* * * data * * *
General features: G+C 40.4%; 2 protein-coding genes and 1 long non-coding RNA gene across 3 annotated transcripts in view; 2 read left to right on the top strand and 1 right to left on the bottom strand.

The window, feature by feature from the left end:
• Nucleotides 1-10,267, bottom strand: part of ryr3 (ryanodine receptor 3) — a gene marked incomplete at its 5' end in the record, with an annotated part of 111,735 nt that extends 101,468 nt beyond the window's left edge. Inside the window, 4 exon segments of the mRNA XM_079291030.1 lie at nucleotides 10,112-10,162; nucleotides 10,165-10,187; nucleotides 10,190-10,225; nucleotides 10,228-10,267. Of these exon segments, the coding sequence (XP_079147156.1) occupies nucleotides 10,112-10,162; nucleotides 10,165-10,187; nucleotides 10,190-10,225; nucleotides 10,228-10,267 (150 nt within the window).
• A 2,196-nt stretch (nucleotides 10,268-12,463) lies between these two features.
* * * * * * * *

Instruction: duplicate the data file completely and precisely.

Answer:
General features: G+C 40.4%; 2 protein-coding genes and 1 long non-coding RNA gene across 3 annotated transcripts in view; 2 read left to right on the top strand and 1 right to left on the bottom strand.

The window, feature by feature from the left end:
• Nucleotides 1-10,267, bottom strand: part of ryr3 (ryanodine receptor 3) — a gene marked incomplete at its 5' end in the record, with an annotated part of 111,735 nt that extends 101,468 nt beyond the window's left edge. Inside the window, 4 exon segments of the mRNA XM_079291030.1 lie at nucleotides 10,112-10,162; nucleotides 10,165-10,187; nucleotides 10,190-10,225; nucleotides 10,228-10,267. Of these exon segments, the coding sequence (XP_079147156.1) occupies nucleotides 10,112-10,162; nucleotides 10,165-10,187; nucleotides 10,190-10,225; nucleotides 10,228-10,267 (150 nt within the window).
• A 2,196-nt stretch (nucleotides 10,268-12,463) lies between these two features.